Now in the Law, Moses commanded us to stone such women. So what do you say?” This they said to test him, that they might have some charge to bring against him. Jesus bent down and wrote with his finger on the ground. And as they continued to ask him, he stood up and said to them, “Let him who is without sin among you be the first to throw a stone at her.” And once more he bent down and wrote on the ground. But when they heard it, they went away one by one, beginning with the older ones…
– John 8:5-9a
Imagine it is Easter Sunday, the biggest day of the year at your church, and just as the pastor takes the stage to preach God’s Word a group of male church leaders burst into your church with a woman wearing next to nothing and drag her down the aisle and onto the stage demanding that the pastor deal with the adultery they watched her commit! That is pretty much what happens in John 8 at the Temple on during the Feast of Booths.
The religious leaders tragically take a private sin and make it public for shock value and to catch Jesus in a trap. Troubled by Jesus’ burgeoning popularity, the religious leaders sought to trick Him by placing Him in a losing dilemma. So, they caught a woman in the act of adultery and brought her before Jesus to render a verdict as to her guilt and ensuing punishment. The violation of the 7th Commandment (Exodus 20:14) demanded that the guilty woman be put to death by stoning (Lev. 20:10; Deut. 22:20-27). Jewish law (Mishnah) in Jesus’ day demanded that the man caught in such an act was to be put to death by strangulation by a towel around his neck with one man pulling in one direction and another man pulling in the opposite as the guilty man was standing up to his knees in dung.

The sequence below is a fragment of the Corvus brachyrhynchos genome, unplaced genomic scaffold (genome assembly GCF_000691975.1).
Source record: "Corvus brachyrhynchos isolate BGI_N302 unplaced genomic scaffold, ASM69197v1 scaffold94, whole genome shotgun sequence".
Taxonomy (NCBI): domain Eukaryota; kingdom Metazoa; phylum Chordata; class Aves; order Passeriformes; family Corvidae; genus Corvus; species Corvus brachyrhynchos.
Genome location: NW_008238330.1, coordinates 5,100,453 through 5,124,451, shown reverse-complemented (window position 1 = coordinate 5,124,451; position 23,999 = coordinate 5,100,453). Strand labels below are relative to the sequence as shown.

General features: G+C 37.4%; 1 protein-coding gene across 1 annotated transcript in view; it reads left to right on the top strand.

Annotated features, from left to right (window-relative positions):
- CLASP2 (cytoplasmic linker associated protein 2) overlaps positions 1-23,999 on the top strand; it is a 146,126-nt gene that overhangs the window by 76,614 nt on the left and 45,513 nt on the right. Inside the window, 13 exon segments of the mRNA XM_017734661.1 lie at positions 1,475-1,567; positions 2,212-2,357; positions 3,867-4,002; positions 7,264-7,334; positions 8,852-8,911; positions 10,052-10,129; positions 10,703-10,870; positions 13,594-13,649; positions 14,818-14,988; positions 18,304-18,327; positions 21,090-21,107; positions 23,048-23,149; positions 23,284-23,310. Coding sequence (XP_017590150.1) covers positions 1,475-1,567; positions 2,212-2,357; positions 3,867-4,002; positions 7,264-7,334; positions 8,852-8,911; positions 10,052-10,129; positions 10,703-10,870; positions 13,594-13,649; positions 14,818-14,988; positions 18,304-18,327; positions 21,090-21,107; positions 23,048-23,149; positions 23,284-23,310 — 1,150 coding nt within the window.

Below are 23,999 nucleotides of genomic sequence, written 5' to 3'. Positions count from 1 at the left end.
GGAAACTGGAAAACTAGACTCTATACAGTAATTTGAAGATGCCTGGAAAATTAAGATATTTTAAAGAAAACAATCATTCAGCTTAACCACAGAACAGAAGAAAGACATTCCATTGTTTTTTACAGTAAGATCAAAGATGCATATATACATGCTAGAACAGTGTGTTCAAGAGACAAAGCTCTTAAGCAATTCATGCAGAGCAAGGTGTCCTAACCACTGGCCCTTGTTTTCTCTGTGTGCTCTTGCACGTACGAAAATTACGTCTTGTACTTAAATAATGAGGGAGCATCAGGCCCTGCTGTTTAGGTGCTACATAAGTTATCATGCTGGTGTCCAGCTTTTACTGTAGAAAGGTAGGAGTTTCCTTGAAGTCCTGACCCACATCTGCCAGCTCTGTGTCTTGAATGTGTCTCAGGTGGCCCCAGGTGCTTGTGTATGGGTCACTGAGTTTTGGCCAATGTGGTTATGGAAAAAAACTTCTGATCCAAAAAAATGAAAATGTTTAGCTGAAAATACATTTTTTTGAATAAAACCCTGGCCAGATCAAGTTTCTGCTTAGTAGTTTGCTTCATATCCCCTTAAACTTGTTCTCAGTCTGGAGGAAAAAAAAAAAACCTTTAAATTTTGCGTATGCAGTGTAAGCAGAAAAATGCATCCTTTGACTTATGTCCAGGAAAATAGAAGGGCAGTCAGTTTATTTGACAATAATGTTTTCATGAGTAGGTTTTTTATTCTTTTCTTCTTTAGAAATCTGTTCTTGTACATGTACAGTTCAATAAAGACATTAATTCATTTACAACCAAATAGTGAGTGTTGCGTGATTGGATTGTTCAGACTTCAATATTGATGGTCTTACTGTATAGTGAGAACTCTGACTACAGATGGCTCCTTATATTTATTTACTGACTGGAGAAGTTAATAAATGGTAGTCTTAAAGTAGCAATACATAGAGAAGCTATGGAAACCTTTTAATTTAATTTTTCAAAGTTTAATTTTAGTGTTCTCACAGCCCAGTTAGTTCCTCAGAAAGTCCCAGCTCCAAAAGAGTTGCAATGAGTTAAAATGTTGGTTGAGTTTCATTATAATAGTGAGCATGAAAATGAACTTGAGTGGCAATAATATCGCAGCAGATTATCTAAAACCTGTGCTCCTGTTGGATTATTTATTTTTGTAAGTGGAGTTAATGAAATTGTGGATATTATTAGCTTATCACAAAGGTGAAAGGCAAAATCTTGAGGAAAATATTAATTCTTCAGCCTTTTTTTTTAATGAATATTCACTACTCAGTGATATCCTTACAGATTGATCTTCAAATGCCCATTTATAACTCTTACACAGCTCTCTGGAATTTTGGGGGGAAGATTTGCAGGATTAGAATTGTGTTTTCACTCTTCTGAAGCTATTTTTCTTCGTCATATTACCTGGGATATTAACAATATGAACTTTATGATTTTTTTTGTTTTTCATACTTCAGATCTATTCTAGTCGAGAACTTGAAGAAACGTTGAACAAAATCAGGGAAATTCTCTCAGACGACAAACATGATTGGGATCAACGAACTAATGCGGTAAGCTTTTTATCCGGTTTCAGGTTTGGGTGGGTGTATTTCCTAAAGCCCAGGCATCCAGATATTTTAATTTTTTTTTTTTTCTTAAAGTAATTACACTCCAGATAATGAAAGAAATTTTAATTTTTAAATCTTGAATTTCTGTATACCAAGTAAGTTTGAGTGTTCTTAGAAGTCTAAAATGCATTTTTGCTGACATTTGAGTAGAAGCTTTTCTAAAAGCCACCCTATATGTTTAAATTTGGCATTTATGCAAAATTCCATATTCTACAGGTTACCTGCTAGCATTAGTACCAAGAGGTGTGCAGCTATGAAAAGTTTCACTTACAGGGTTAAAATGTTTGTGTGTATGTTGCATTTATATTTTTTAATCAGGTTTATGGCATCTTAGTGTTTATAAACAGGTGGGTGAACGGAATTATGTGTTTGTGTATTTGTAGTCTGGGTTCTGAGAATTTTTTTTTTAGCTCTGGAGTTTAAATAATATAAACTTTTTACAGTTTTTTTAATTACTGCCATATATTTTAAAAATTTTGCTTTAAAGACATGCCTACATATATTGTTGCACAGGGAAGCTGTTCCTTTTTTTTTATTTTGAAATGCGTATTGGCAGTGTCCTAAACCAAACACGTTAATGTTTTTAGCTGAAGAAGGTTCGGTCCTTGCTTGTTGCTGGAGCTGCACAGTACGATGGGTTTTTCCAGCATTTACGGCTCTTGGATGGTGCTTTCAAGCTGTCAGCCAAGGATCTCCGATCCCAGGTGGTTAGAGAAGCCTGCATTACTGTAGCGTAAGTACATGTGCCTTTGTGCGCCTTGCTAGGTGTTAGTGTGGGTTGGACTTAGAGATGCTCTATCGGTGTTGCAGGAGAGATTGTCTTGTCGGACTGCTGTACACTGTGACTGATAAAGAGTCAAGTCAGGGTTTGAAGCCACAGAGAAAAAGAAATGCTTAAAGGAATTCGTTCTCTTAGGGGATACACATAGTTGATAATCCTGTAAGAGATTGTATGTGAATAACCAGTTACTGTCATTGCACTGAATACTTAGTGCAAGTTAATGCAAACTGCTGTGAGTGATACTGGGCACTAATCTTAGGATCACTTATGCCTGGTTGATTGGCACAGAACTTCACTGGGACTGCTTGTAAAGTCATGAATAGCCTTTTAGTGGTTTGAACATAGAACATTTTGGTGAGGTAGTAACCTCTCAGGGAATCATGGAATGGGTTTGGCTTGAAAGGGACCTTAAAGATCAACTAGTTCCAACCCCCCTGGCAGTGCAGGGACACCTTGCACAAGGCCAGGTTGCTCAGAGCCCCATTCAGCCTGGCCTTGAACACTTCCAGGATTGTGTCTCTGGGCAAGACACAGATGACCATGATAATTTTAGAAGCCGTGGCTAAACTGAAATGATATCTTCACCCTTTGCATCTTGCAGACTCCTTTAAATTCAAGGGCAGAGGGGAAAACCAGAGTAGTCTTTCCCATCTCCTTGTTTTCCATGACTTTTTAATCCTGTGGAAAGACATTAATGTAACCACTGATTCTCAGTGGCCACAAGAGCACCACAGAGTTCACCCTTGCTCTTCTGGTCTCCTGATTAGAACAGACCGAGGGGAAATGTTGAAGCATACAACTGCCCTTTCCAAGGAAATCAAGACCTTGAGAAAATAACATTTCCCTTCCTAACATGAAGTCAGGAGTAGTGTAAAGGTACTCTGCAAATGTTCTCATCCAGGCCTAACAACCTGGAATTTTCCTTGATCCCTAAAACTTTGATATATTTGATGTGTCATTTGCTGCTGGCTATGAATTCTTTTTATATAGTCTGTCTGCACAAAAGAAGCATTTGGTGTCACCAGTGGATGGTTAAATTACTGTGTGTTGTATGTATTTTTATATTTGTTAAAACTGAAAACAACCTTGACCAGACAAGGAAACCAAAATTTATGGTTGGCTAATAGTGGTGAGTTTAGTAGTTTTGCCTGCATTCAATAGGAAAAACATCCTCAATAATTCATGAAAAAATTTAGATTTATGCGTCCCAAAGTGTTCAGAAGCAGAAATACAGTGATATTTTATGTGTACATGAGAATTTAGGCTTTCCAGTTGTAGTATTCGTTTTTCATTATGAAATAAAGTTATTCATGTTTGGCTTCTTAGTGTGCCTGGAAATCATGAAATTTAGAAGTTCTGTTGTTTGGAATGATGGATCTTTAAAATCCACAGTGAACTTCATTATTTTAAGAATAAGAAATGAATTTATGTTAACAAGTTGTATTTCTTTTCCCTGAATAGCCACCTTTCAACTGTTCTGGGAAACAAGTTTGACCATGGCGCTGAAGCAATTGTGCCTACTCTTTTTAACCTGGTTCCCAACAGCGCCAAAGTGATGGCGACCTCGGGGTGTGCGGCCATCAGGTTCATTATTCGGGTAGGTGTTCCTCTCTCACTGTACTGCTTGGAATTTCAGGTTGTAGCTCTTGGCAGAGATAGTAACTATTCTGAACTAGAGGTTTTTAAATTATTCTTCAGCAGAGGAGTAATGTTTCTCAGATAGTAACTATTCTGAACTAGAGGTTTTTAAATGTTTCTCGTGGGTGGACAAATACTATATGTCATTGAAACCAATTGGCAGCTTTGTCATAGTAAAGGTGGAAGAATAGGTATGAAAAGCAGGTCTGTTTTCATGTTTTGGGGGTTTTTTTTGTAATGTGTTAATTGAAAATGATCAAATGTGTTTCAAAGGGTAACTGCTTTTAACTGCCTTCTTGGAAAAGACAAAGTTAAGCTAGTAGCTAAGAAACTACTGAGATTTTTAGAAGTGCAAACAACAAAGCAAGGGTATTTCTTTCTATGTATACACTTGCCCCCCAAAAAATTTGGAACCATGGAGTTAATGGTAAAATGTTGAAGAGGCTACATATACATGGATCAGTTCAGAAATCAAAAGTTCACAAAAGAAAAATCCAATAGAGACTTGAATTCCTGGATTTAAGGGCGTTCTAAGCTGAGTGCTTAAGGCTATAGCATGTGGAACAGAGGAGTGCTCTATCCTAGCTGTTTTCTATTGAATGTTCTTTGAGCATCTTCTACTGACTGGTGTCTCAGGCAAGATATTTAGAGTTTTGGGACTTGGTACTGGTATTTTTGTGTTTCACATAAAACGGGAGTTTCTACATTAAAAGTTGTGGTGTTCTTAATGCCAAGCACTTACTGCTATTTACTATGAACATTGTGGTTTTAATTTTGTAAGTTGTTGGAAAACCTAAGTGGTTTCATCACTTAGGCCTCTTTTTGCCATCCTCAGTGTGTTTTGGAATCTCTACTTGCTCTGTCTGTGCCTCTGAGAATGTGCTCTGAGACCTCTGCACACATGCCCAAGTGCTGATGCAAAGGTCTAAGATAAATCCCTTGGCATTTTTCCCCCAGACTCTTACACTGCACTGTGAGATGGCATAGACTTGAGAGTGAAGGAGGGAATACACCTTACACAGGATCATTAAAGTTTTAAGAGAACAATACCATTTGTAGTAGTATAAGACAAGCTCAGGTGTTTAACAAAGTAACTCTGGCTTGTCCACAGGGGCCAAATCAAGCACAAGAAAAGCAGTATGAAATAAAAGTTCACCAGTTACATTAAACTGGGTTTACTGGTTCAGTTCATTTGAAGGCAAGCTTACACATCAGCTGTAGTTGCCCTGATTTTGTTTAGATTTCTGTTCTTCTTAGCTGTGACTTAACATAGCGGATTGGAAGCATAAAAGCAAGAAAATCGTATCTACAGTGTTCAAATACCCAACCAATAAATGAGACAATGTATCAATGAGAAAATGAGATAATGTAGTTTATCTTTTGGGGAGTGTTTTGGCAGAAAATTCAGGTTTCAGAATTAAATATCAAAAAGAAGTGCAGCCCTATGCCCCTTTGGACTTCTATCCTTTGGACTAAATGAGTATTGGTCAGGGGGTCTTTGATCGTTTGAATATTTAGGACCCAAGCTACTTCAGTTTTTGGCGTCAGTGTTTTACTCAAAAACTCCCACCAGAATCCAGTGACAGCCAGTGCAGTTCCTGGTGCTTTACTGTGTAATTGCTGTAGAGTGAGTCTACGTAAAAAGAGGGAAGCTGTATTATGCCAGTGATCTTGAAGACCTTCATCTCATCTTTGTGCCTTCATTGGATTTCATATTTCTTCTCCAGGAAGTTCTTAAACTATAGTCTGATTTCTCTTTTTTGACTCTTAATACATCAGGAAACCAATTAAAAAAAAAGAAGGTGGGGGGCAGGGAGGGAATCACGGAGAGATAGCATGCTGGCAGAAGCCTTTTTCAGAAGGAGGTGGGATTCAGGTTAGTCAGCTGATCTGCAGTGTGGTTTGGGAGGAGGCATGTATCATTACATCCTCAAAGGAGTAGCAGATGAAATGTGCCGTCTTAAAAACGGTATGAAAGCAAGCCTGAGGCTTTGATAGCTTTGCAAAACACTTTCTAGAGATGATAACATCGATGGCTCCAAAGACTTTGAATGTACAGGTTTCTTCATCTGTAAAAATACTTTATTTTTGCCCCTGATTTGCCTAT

In Jesus’ day, enforcing these laws became tremendously complicated because they were ruled by the Roman government that reserved for itself the sole right to inflict capital punishment (John 18:31). Therefore, they had Jesus between the proverbial rock and a hard place. If he let the woman go, He would violate Mosaic Law and show that He was a false prophet (Deut. 18:14-22). If he judged the woman guilty and imposed the biblical penalty, he would violate Roman law and thereby be arrested and punished by the Roman government. Brilliantly, Jesus paused to write on the ground with His finger just as God the Father had written the 10 Commandments (Deut. 9:10). While no one is certain of exactly what He wrote, it seems plausible that Jesus wrote the first line of the 10th Commandment “You shall not covet your neighbor’s wife…” since they had watched this woman. Perhaps he wrote, “You shall not bear false witness” as they were guilty of doing? Or, perhaps he wrote, “You shall not commit adultery” along with the names of their mistresses. Perhaps we will find out what Jesus’ wrote in heaven, but whatever He wrote it worked.
In asking the witnesses to throw the first stone Jesus was consistent with the teaching of Scripture which demanded that they stone her, and that if their witness was false they were to receive the same penalty they had sought to inflict upon her (Deut. 17:7, 19:18-19). It seems likely that not only was this woman in sin, but her hypocritical accusers were also. Not only had they caused adultery to happen, they also likely peeped through a window as voyeurs who themselves were guilty of adultery of the heart. Therefore, it logically follows that Jesus would agree that she was in sin, but also demand the biblical response that the accuser not guilty of the exact same sin in his heart step forward to cast the first stone. Each of her accusers walked away as Jesus ignored them, beginning with the oldest who likely knew the Scripture best and had the most sin from their many years.
Amazingly, the only person without sin who could cast the first stone was Jesus. And, rather than killer her He would go to the cross to forgive her.